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bethanyjak

Oct 7, 2014, 3:50 PM

Post #1 of 5 (2495 views)

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Driving a vehicle with a bank lien and temp plates

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Hi, I am buying a used vehicle from a dealer in the states.
My bank gave me a loan and will write a letter of
Permission to bring the car to mexico. I will only have the
Temporary plate (paper) to stick on the car as it will
Take a month to receive real plates and I cannot wait that long.
Is this ok to drive with?



RickS


Oct 7, 2014, 7:37 PM

Post #2 of 5 (2473 views)

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Re: [bethanyjak] Driving a vehicle with a bank lien and temp plates

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To travel into Mexico farther than the 'Frontier' zone, you will have to get a "Temporary Import Permit" for the car. In order to get a TIP, one must have either a title (in your name) or a Registration document. I am not sure that you will get any kind of documentation with that paper plate that will allow you to get your TIP.


bournemouth

Oct 8, 2014, 7:07 AM

Post #3 of 5 (2436 views)

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Re: [RickS] Driving a vehicle with a bank lien and temp plates

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Several years back we crossed at Nogales with a new vehicle, temporary registration and no plates. We were asked for the bill of sale from the dealer and all was well - but there are no guarantees that it would be that way now.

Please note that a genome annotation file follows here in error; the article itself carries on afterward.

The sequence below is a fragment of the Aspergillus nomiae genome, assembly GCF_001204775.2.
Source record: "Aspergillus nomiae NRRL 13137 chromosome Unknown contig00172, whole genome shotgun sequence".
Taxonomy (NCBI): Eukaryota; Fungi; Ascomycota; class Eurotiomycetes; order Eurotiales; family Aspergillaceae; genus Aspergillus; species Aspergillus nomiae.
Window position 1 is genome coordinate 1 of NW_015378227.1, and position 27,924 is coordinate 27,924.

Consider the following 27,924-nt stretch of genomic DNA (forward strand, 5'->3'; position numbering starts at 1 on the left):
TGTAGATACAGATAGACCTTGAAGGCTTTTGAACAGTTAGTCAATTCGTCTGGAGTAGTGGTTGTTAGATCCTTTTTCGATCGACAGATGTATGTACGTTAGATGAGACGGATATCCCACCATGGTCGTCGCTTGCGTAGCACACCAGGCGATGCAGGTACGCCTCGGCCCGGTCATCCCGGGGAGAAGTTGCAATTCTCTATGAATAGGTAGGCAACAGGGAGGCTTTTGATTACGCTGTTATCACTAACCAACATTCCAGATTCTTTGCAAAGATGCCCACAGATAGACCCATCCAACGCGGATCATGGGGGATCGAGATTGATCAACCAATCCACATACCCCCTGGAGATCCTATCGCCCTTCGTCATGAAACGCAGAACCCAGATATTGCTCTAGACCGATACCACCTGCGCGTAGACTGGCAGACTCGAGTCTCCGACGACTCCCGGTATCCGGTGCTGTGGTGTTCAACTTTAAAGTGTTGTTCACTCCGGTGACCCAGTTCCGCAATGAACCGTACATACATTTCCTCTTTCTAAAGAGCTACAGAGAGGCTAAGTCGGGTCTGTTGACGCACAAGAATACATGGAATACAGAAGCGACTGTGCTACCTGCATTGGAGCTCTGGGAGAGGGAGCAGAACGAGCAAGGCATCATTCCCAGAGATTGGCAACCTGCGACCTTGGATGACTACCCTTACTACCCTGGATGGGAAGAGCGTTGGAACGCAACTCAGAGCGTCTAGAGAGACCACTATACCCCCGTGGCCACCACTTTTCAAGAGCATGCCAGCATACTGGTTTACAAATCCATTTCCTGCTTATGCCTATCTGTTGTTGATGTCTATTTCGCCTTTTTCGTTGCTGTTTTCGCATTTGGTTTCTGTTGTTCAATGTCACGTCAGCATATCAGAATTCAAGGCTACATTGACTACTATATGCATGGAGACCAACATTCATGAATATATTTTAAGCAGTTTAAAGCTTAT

Aaron+

Oct 9, 2014, 11:01 AM

Post #4 of 5 (2370 views)

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Re: [RickS] Driving a vehicle with a bank lien and temp plates

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The New Mexico Border Authority provides details on what you need to do to export a used car at
http://www.nmborder.com/Vehicle_Exports.aspx (the write-up refers specifically to a New Mexican exit point, but seems generally applicable). Their write-up mentions the permit you need from U.S. Customs -- which up to recently most of us probably never knew existed and accordingly did not obtain. Do note the 72 hour business, no crossing the border into Mexico until at least 72 hours after receiving the permit.

The write-up does not note that your car must have been manufactured in the U.S., Canada, or Mexico. No Japan etc. It instead refers obliquely that the car should have been purchased in the U.S. or Canada, which is insufficient info. Also, the car has to be a certain specific age, no more nor less. If you check the postings on importing a car to Mexico, Silvia's posts and services appear to be about as reliable a source as you can find.

I believe more and more, expats will find it time and cost effective to buy in Mexico rather than import from the U.S. or Canada.


bournemouth

Oct 9, 2014, 12:03 PM

Post #5 of 5 (2364 views)

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Re: [Aaron+] Driving a vehicle with a bank lien and temp plates

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Aaron - I think the OP is just getting a temporary import permit, not importing and nationalizing the vehicle mentioned.
 
 
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